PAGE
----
1st Ioavr and 9ih Kan. eav.
23. Skirmish at Prineatoti, Arik by 3d 3ro.
eav.
23. Engagement at Weatport. Bi Blue.
Mo., by Afo. militia eav., cav. of f;n
A. J. Smith's eomiMnd, aa eav and
Kan. militia of the Army of tins Bor
dr; Price's invasion of AftMouri.
OUR CORRESPONDENTS.
Replies to Questions on a Variety of Interesting
Snhiccfcu
IF. IT. T.. Corinna, Jfnn. The event mentioned
took plaee February C and 7. 1N. and was a recon
naissance to cover Kilpatriek's raid on JBehniond.
xour letter Avas mislaid; hence the defery.
A. L. P.. Utica. JTo.Tho altornev manfclnne..? ia
I in good standing so far as we kiww. If yo write
to mm, no doubt lie ean inform you of tho cause of
delay. It is time you heard, from it.
H. IT. 2T., Centra Point, Iowa. Yon should have
been nothied had your claim for increase hen re
jected. We would advise that you state ai the
facte again, ineiudingtbe date of yorexawaiat:n,
to the Commissioner, and ask eonditioa of tno
claim. It may be that it was rejected and the
notice of such feet failed to reaek. you.
.??- " Ltovte1 Hieh. Where tAvo or more dis
abilities are alleged, and one is proven, pension is
Avound. There is no " usual rate " for cliAimM'unv
The rating depends entirely upon claimant's abi.-ty
to perform manual labor, and may bo from Si to
30. The fact of paralysis appearing in connection
AA-itk the rheumatism aviII have no partieniar bear
ing cpon your claim. It will probably fee included
in the rating as a result of rheumatism.
Subscriber, EouciUc, Iotca.
never heard of him.
-We do not know. We
C. E. B., Brookiyn, A'. PI It depends entirely
upon the result of medical examination of tie dis
ability. It might be rated at any sow between ;3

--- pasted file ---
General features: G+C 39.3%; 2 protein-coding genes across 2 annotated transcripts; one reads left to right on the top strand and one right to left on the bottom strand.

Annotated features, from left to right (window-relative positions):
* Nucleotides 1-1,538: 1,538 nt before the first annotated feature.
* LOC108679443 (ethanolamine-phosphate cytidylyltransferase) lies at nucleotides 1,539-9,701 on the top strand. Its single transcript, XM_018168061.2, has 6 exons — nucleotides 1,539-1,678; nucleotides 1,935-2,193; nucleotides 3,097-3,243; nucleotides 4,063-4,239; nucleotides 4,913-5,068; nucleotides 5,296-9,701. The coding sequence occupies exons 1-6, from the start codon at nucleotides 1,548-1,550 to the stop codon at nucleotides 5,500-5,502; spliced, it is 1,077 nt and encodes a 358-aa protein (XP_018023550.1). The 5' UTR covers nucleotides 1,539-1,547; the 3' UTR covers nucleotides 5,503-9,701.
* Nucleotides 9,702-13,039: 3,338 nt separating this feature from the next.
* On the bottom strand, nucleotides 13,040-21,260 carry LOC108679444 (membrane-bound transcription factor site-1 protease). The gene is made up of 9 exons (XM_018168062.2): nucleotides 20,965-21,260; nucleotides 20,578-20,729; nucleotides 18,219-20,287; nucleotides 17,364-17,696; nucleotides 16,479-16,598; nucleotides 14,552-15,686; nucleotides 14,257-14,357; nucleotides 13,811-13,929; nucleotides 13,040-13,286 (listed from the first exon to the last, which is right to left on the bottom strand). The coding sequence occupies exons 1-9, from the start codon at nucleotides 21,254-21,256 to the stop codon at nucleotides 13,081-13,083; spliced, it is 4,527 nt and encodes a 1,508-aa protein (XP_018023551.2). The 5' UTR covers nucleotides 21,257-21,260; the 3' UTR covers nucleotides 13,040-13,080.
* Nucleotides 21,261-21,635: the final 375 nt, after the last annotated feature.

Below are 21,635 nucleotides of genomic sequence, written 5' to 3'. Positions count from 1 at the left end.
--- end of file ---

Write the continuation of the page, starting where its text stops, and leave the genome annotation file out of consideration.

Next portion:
nnd $13, and if it is equivalent to loss of lag below
the knee, it would be rated at S24.
W. B. C, Georgetown, III. The statement made
to you that during the atot governors of some of
tho Northern States gave the inmates of prisons
and penitentiaries their liberty if they would enlist
in. the army is a malicious falsehood, and the party
whoso informed you must have served out his
time. He is probably a great admirer of Senator
Beck.
J.H., Wheding, W. Fa. It Is not a fact that pen
sioners in Ohio or any other State are rated higher
than pensioners iu West Virginia. There is no
favoritism shown pensioners in any locality. There
is a vast difference in the degree ot disability re
sulting from gun-shot wounds of shoulder and
other disabilities. Those that are receiving higher
pensions thun you are receiving are disabled that
much more. You are gettiug one-fonrth pension,
because you are only one-fourth disabled. If you
were disabled to a srreater extent van nrnnbi K
j pensioned accordingly, no matter where yon lived.
! There ore nlentv of ni'nwnnpi -emu. .t n -,(-
j are pensioned us high as those of any other State.
i ooms oi usese are m your own city
nM v., j it t . x- , . -r
I ? 0ld Comra Upper TygartKy.-lst, In qnetmg
l om ou statements, heretofore made, that "in ab-
! aure ui uuiuiim records, nnn inntwiiti'ta tnmui.
where the disability is a disease that i net readily
uisuuguisueu Dy an ormnary ouecrver. The De
partment Avill promptly reject invalid ofcthns of
above-mentioned class as soon as it is ascertained
that it isnot suscepti ble of proof as stated. 3d. The
claim cannot be rejected simply because the Surgeon-General's
report fails to show that sokher
avo3 treated in service for the alleged disability.
Testimony has to be called for and the ekum pro
ceeded with until ail the facts are developed. Jd.
Why the Pension Office attaches so mueh impor
tance to the statements of postmasters fe because
they are SAvorn officers of the Government; and it
is supposed tltat they will assist the Pension Oftke
in communicating such facts as are known to thra
Avithout fear or faA'or. Too much reliance is placed
on such statements, in our opinion. Postmaster?
are as liabls to be biased agaimt the claimant as
the Avitnesses are for him. and their reports 9bouid
be subject to tho same discount as the testimony
on file in the case is often subjected. Unfortu
nately, this is not the case, and it w wrong that it is
so. 4th. Testimony of a postmaster should be con
sidered no better than the testimony of a ereditabie
Avitness. The simple ti(ttemnt of a postmaster
should be considered as rating 'ws titan the art! la
davits of a respectable witness of known reiianu.ty
in his community. A postmaster is subject to the
same failings as any other man.
L. A". G., IleaMsbnrg. Qrf. Ton will have to prove
all thefhets alleged ittaeJalin. Yowr own uiImI.-i-
- vits as to origin will have no weight at all. If there